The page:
February has an ice-chip on its shoulder, and an icicle shiv in its boot. February spoils for a fight, and by the middle of February, you want to start fighting back. You want to insult February's mother. You want to kick February in the knee. You want to give a party and not invite February.
On finding the perfect mate
"Shut up and listen," said Wormley. "Let's say I started looking for the perfect woman when I was 21. And let's say I live to eighty"--he began poking at the calculator--"and let's say I really work at it and meet five new women a day every day of my life. Let's see, that's 59 years, 365 days a year, five women a day. . . . That's just 107,675 women! I'm already down to"--he poked some more--"just .08 percent of the female population! Oh, woe is me!" He commenced to pound his forehead on the table.
"Well, 107,675's not so bad, Wormley," I grinned. "Some men would be happy with half that number."
Wormley was not amused. "You don't get it," he said, looking up. "You know the chances of my perfect woman being in just that .08 percent of the population that I manage to meet? I'll tell you: less than one in a thousand. And what if she really lives in China or Finland!" Thunk, thunk, thunk.
The following poem appeared in The Southern Humanities Review:
My son creeps now. He's on the prowl. Protect your drapes, your books, your skin: his hands shred things, his fine nails are sharp as claws. He listens to no laws. He wets the bed. He nightly breaks our quiet with his sleepless howl.
He maddens, underpetted, underfed. His eyes gleam and narrow, kindle first, then flare. He moves in rugged silence toward our thighs. If he could he'd rise, reach and tear flesh. Instead he squalls and his face grows red.
He bites with teeth that don't yet bud. With half a grin he hones his hungry gums on fingers, and he paws as he suckles, hunting hair. He knows how to stare. His look lingers. Watch: at night his toothless smile thirsts for blood.
The following poem appeared in The Kentucky Poetry Review:
We all suspect that in the back garden, behind the fence and hedge, thick rare vegetables are dropping their lyric seeds onto Mr. Sickle's page of earth. Back there every day in the imaginative shade, he persuades strange growth with sandy rhetoric and whispering hose. We hear what we think are his hands talking like dry stalks to the deaf final days of each August.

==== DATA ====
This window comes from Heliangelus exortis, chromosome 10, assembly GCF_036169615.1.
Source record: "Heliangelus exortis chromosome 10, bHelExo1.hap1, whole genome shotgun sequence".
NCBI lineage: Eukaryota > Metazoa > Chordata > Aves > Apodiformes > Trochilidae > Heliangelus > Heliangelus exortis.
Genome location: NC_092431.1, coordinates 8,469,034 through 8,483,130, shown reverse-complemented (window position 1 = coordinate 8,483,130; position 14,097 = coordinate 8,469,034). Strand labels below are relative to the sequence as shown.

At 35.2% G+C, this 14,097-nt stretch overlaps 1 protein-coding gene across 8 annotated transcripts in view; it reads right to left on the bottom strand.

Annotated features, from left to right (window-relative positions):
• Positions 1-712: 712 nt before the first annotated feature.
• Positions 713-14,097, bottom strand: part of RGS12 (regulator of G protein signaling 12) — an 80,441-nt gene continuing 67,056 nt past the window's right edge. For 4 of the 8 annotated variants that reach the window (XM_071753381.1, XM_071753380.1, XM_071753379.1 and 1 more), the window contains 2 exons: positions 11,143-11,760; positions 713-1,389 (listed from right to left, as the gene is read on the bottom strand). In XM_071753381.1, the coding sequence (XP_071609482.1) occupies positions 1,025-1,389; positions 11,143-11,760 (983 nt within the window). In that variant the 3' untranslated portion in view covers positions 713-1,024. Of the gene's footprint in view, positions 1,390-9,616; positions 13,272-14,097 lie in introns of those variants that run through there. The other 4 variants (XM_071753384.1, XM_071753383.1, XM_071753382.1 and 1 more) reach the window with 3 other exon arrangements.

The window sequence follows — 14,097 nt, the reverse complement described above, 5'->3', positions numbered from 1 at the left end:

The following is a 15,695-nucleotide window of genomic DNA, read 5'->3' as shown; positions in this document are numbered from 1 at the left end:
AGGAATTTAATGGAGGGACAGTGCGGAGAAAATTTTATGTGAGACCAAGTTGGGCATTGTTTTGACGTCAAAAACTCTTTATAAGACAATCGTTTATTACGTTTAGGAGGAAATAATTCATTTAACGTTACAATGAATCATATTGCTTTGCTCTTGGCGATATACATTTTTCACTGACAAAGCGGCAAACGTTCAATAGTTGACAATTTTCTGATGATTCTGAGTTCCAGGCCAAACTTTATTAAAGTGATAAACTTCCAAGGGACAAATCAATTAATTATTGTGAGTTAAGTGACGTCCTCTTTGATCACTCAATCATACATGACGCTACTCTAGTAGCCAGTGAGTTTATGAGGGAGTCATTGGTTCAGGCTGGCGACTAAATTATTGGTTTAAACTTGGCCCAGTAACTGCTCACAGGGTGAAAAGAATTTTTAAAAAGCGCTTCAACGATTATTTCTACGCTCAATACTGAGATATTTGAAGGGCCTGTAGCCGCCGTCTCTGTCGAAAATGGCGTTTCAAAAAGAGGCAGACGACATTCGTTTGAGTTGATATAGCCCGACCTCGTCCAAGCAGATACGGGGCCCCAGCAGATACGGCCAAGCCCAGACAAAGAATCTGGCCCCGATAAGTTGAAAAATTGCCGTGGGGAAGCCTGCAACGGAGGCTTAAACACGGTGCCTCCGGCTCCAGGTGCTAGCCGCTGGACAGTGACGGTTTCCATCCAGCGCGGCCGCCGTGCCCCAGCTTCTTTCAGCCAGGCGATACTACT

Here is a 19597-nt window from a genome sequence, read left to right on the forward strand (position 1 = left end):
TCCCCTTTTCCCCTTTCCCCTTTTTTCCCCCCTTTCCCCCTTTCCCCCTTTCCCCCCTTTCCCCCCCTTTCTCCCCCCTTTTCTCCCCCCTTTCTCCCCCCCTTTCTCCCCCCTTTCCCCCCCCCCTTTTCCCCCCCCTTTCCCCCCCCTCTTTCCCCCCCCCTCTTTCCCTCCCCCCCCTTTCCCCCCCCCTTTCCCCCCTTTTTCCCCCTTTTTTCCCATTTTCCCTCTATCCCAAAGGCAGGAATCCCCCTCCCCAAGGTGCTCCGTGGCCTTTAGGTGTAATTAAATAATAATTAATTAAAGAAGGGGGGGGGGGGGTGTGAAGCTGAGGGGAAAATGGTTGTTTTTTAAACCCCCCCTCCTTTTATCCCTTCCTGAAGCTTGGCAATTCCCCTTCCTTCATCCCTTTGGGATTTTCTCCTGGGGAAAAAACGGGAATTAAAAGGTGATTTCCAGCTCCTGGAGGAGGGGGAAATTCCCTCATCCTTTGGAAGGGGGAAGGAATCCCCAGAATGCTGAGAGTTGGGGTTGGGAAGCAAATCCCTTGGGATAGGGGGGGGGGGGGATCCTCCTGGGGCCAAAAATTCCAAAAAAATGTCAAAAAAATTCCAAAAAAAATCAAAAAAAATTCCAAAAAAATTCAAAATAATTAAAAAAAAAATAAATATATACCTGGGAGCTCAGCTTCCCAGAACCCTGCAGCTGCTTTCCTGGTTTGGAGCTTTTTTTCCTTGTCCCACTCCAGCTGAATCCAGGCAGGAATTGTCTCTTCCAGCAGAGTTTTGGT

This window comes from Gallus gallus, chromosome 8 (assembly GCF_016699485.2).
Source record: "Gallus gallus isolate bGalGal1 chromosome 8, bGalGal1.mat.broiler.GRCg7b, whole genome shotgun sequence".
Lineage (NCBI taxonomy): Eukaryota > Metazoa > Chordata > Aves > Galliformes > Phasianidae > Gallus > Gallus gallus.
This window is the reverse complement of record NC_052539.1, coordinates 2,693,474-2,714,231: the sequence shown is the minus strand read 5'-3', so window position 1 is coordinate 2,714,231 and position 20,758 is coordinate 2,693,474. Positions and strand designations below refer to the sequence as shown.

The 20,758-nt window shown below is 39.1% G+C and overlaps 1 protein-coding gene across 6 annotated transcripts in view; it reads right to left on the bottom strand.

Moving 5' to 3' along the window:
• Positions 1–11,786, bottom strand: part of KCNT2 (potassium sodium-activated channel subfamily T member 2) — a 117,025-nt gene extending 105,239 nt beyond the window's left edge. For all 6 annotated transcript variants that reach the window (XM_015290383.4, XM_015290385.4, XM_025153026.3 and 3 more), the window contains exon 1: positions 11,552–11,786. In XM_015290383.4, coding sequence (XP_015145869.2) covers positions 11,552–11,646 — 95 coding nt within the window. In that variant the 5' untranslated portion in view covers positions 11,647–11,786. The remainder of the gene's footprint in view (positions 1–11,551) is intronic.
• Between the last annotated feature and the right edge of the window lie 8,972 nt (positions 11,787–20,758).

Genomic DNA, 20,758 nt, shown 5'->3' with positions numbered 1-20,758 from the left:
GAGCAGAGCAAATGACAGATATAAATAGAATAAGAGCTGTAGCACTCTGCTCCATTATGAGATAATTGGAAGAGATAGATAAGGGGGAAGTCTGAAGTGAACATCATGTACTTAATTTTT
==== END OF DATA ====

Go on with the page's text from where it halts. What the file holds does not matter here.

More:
And we have also heard, daily, after dark, from the one lighted room on his ground floor, a flute reaching slow as a root into the moist soil of a neighborhood evening. How long has he been our neighbor? How long has his corn grown so cynically high, overtopping his own fence like the last words of a long debate? No one knows, now; Mrs. Quickly died in May.
Sometimes Mr. Sickle goes to town, his hands planted in his back pockets like unwanted advice. At the hardware and nursery he silently buys things that will rustle in the rain next Thursday, perhaps: soft rakes, sweet powders, ambitious seeds.
Of course, legends grow around him. Just last week, on September twelfth, well into dusk, a bird is said to have passed and circled back over the rectangular secret of Mr. Sickle's yard, and the family of Annie Brisk claimed it heard a humming rising over the hedge for hours, human as the moon, as if, said Mr. Brisk, some hoe had taken root and were singing itself into leaf. Or better still, we all decided after church next day (for we too have grown a little leafy in these last years), maybe Mr. Sickle himself, after a long day tuning his blooms and vines, had found a chorus of white blossoms finally singing out of his own finger tips, and he couldn't keep the melody off his tongue and out of his head.